Doesn’t the oddity of religion ever amuse you? There are a gazillion temples and places of worship in our country, and each place has its own bizarre origin story or strange rituals, which, for an outsider, could be hard to digest. This was actually the starting point for debutant Ritwik Pareek’s film, Dug Dug. The mystical social satire is about people who start believing God is present in a motorcycle because it mysteriously appears every night at a spot where it met with an accident, culminating into the horrific death of the rider.
Growing up in Rajasthan, Ritwik’s grandmother used to take him to temples in the remotest villages. She prayed devoutly, but Ritwik was more interested in the sagas of faith and religion. “The one thing I observed throughout my trips was the blind and honest faith people had in their gods. It took me a while to grasp the true nature of this reality in which we exist. The answer was very simple, it is nothing but the manifestation power of people’s minds, which led to their prayers being answered,” he explains. Ritwik tells us more about his journey and the film, that had its world premiere at TIFF this year, below:
I had a normal childhood in Jaipur. I used to draw and paint a lot, and read a lot of comics and novels. It sounds like a cliché but the Gupta Jis and Sharma Jis convinced my parents to make me choose Commerce, which I wasn’t interested in obviously. I did my bachelor’s in design from NIFT, Hyderabad. Cinema was always an integral part of my life while growing up. The first movie that I ever saw in the theatre was Harry Potter and the Sorcerer’s Stone, and I was blown away by it. I had seen Terminator 2 and Jurassic World, among others on VHS, but watching a film on the big screen was so immersive.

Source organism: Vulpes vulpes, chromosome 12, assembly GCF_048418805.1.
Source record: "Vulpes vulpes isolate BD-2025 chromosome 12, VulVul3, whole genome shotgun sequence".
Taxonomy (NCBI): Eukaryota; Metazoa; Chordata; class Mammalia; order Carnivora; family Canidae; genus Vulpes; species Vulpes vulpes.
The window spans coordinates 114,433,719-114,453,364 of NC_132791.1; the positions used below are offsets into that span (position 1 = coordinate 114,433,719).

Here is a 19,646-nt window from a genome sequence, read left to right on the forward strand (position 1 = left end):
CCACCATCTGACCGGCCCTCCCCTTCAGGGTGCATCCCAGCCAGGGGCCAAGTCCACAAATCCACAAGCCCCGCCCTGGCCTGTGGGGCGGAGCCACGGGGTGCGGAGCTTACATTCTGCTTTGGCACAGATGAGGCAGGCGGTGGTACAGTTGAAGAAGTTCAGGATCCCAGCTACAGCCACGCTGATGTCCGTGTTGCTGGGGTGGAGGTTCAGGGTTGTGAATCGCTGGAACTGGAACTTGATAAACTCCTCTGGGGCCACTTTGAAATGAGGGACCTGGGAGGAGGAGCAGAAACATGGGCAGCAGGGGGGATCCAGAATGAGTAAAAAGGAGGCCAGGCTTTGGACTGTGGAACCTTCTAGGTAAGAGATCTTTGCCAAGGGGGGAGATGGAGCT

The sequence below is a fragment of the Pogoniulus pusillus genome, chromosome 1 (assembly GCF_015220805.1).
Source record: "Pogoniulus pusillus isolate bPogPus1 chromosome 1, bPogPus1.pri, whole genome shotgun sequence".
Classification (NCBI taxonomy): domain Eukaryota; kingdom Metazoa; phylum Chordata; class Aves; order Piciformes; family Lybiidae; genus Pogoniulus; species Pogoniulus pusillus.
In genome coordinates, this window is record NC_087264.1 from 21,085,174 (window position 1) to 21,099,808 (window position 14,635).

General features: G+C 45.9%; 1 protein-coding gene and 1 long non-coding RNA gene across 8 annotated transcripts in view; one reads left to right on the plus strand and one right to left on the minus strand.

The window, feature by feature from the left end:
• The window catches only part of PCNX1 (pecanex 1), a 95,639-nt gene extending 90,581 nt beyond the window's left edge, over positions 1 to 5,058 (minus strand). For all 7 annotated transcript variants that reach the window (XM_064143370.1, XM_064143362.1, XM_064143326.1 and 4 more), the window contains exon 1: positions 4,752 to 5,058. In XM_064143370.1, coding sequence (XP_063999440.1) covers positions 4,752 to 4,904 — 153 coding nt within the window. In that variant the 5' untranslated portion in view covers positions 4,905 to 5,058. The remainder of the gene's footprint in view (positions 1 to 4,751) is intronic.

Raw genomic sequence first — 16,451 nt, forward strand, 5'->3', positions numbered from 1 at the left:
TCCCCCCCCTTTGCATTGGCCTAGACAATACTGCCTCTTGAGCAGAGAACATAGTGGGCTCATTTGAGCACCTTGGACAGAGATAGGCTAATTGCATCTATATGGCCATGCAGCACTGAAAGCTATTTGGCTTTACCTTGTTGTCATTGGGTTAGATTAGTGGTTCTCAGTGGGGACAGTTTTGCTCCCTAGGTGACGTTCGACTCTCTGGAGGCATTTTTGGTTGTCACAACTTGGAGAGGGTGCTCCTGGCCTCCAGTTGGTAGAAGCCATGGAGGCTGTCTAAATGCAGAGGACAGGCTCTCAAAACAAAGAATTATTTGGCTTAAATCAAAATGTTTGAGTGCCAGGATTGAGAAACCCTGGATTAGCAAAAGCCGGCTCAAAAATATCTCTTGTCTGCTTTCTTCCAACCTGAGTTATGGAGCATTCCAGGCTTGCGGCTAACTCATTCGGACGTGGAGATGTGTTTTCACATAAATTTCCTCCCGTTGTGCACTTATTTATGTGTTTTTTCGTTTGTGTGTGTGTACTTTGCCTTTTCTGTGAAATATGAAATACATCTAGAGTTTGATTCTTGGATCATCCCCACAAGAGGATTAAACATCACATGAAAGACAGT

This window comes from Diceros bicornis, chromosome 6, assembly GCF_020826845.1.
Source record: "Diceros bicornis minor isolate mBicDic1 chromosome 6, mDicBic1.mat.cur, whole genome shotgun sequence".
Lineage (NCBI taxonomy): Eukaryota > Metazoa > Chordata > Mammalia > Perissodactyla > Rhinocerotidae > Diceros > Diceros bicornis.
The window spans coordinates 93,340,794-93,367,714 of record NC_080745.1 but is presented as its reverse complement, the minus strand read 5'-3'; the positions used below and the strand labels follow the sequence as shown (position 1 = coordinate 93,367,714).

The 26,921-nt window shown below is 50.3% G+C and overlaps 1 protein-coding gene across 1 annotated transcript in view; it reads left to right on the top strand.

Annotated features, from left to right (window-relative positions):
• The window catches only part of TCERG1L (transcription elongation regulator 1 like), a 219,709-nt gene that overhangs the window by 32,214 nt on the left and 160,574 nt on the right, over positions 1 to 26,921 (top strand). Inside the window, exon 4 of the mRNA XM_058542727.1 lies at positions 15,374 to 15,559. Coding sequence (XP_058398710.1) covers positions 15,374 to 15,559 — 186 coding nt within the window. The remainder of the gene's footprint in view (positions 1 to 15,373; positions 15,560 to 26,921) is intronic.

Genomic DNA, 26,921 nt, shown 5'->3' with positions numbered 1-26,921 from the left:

My writing process is simple. I buy a diary, start writing in it. I keep another diary, wherein I keep making decent drafts and storyboards to show to people close to me, get their points and then rewrite things.
CONVERSATIONS WITH EDITOR, BIJITH BALA
There a lot of montages that were all written in the script. We were doing everything via Zoom during the lockdown. We edited the movie for almost a year. Especially, the montages. We had some music for the montages, but not for the whole film. It was a very lengthy process, especially in the lockdown. He was in Kerala and I was in Mumbai. We used to discuss films a lot — what we like and what we don’t like. And also, how the new editing style of recent films is actually killing the cinema. Nothing hits right visually and the predictable patterns. But Bijith did an amazing job with this film.
The music was the first thing I was worried about before I even started writing the film. We fired two composers because it was not working out with them. They were not understanding the film. But thankfully, I met Ankur Tewari for the opening track. I showed him the opening eight minutes of the film. He really loved it and gave the lyrics and vocals for it.
Then, surprisingly, he got in touch with Salvage Audio Collective. Ankur called me to their studio one day. They had already made something for the film. I really loved it and hired them immediately. Then again, the pandemic hit and we had to work from home. There were a lot of discussions about what kind of music we want for the film. I also told them that it was going to be a back-and-forth pro- cess for the montages. The process was slightly unusual because of the lockdown. I had told them that I hate the stereotypical Rajasthani tone that you hear everywhere and anywhere whenever Rajasthan is mentioned. I did not want that at all. And I am glad that the music is one of the most talked about things from the film.
This article is an all exclusive from our October EZ. To read more such articles follow the link here.
Text Hansika Lohani Mehtani